House members praised for high attendance; solon says most leave after roll call

RG Cruz, ABS-CBN News

Posted at Sep 12 2019 03:27 PM | Updated as of Sep 12 2019 03:42 PM

MANILA - A House leader gave his colleagues a pat on the back for showing up for work and working efficiently during the early days of the 18th Congress.

But an opposition lawmaker assailed the management of plenary sessions, alleging that the leadership was sacrificing the quality of legislative work.

In a statement Wednesday, House Deputy Speaker for Internal Affairs Neptali Gonzales II claimed that a record high average of 247 Representatives were present for plenary sessions since the opening of 18th Congress on July 22, until September 10— a total of 18 session days. 

The House in the 18th Congress also has the highest membership among all past congresses, primarily due to the creation of new congressional districts.

The high attendance of House members reflects their "discipline, hard work, deep passion and great interest to serve the people and enact priority laws that will give them a safe and comfortable life,” Gonzales said.

He said that while there were many holidays last month, lawmakers chose to attend to their congressional work instead of going on extended breaks. 

Gonzales said the House recorded a high of 266 attendees during the roll call last August 13, a day after the observance of Eid al-Adha Day, and 259 attendees on August 27, a day after the celebration of National Heroes Day.

Roll Call of House Members

  • July 22- 297 present 
  • July 23- 268 present
  • July 24- 243 present
  • July 29- 251 present
  • July 30- 238 present
  • July 31- 257 present 
  • August 5- 243 present
  • August 6- 237 present 
  • August 7- 245 present
  • August 13- 266 present 
  • August 14- 254 present 
  • August 27- 259 present
  • August 28- 242 present
  • September 2- 242 present
  • September 3- 235 present
  • September 4- 229 present
  • September 9- 239 present

Source: House Journals

But one lawmaker from across the political aisle said the House would be judged not just simply for showing up, but for the quality of their work.

House Minority Leader Bienvenido Abante Jr. joined Gonzales in commending their colleagues but reminded them that attendance alone is "not enough.” 

Buhay Party List Rep. Lito Atienza, who has consistently questioned the roll call and quorum in plenary sessions, pointed out that attendance is high only during the roll call before it dwindles in the course of the session and that the Secretariat pads the attendance records of lawmakers.

“Record high on roll call but even in the roll call, I was able to prove other night, dinudoktor nila (they doctor it)," he said.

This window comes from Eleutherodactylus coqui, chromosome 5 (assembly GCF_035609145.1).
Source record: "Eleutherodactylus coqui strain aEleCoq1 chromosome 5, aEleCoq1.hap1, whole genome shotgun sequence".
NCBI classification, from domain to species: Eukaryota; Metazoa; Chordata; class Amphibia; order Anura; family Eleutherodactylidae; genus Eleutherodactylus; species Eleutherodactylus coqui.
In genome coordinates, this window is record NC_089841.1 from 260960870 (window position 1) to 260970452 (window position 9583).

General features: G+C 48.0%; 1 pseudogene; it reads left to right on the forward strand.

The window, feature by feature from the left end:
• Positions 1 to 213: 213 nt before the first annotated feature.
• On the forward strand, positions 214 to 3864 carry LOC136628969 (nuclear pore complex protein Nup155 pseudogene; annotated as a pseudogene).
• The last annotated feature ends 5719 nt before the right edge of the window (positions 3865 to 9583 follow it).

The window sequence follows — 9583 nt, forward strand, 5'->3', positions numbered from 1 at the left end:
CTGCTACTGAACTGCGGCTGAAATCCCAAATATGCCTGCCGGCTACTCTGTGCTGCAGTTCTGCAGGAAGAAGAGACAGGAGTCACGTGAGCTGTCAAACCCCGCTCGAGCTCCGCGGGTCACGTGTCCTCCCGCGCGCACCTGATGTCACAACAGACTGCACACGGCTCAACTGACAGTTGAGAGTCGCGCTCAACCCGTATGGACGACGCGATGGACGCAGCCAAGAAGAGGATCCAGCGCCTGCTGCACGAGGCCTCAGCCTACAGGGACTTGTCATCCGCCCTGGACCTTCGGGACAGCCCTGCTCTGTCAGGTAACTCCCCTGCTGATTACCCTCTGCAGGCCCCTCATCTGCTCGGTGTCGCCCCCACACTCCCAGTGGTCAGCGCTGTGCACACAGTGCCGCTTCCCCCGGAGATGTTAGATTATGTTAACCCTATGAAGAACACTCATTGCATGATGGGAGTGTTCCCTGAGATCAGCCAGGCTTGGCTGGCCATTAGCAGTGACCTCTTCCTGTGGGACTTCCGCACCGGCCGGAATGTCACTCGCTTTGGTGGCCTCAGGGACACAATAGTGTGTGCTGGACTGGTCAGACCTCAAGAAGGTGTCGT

Under House rules, lawmakers absent during the session can be counted and marked as present on 3 occasions: 

  •  If they are attending committee meetings authorized by the Rules Committee upon written notification to the Secretary General
  •  If they are attending meetings of the Commission on Appointments, House of Representatives Electoral tribunal and Bicameral Conference Committees
  •  If they are on official mission as approved by the Speaker.

Atienza said lawmakers tend to leave after their attendance has been checked and this could make the legality of the approval of measures questionable. 

He appealed to his colleagues to attend sessions and maintain a quorum which is a basic requirement for a deliberative body like the House. 

“Mayroon provision sa rules pag walang quorum on the first call, puwedeng mag-antay ng 30 minutes para sa iba. 'Pag di pa rin dumating, puwedeng i-extend, we wait for another 30 minutes, 'pag di pa rin dumating he is forced to adjourn," he said.

(There is a provision in the rules, if there is no quorum on the first call, we can wait for the others for 30 minutes. If they still don't come, we can extend, we wait for another 30 minutes, and if they still don't come, he (House member presiding) is forced to adjourn.)

The House is on its way to beat its self-imposed deadline for the approval of the 2020 budget before Congress goes on recess on October 4.

Atienza, however, thinks the leadership isn’t that concerned with the quality of legislation.

”I don't know their preferences and their sense of priority para matawag na itong Kongreso na ito ay efficient, ito ay productive, (of this Congress to call itself efficient, productive), even cutting short basic procedures and requirements," he said.

“Etong ating leadership ngayon mukhang mas concerned siya sa (this leadership is more concerned with) breaking records, breaking time elements. So what if we approve the budget if we do not do it properly and hastily? May kasabihan tayo, haste makes waste."

In the 18th Congress, the House has been able to approve priority measures like the succeeding package of the tax reform program by invoking a rule that waives debates at the committee level and fast tracks the approval of bills that were already approved on final reading by the preceding Congress.

House Speaker Alan Peter Cayetano has scheduled the approval of the 2020 Budget on second reading by September 20, paving the way for final approval on or before October 4, when the session adjourns.

Cayetano is only going to be serving 15 months as House Speaker because of the term-sharing agreement with Marinduque Rep. Lord Allan Velasco.